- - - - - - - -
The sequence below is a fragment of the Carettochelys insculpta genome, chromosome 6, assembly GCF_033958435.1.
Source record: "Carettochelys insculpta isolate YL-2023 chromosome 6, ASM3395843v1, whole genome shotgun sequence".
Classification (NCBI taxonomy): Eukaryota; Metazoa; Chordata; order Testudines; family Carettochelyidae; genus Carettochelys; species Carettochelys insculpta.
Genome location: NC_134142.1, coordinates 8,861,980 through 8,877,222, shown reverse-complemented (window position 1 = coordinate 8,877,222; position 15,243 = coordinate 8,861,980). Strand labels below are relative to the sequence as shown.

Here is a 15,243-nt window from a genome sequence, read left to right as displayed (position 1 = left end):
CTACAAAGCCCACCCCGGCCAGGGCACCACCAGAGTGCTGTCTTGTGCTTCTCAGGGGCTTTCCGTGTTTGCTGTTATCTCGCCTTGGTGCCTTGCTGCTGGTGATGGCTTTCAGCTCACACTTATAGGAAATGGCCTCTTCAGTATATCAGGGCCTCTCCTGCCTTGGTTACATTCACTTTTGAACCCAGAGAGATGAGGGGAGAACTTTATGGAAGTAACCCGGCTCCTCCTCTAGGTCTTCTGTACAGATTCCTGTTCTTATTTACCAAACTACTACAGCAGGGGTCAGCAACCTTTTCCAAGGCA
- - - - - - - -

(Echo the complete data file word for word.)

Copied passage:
The sequence below is a fragment of the Carettochelys insculpta genome, chromosome 6, assembly GCF_033958435.1.
Source record: "Carettochelys insculpta isolate YL-2023 chromosome 6, ASM3395843v1, whole genome shotgun sequence".
Classification (NCBI taxonomy): Eukaryota; Metazoa; Chordata; order Testudines; family Carettochelyidae; genus Carettochelys; species Carettochelys insculpta.
Genome location: NC_134142.1, coordinates 8,861,980 through 8,877,222, shown reverse-complemented (window position 1 = coordinate 8,877,222; position 15,243 = coordinate 8,861,980). Strand labels below are relative to the sequence as shown.

Here is a 15,243-nt window from a genome sequence, read left to right as displayed (position 1 = left end):
CTACAAAGCCCACCCCGGCCAGGGCACCACCAGAGTGCTGTCTTGTGCTTCTCAGGGGCTTTCCGTGTTTGCTGTTATCTCGCCTTGGTGCCTTGCTGCTGGTGATGGCTTTCAGCTCACACTTATAGGAAATGGCCTCTTCAGTATATCAGGGCCTCTCCTGCCTTGGTTACATTCACTTTTGAACCCAGAGAGATGAGGGGAGAACTTTATGGAAGTAACCCGGCTCCTCCTCTAGGTCTTCTGTACAGATTCCTGTTCTTATTTACCAAACTACTACAGCAGGGGTCAGCAACCTTTTCCAAGGCA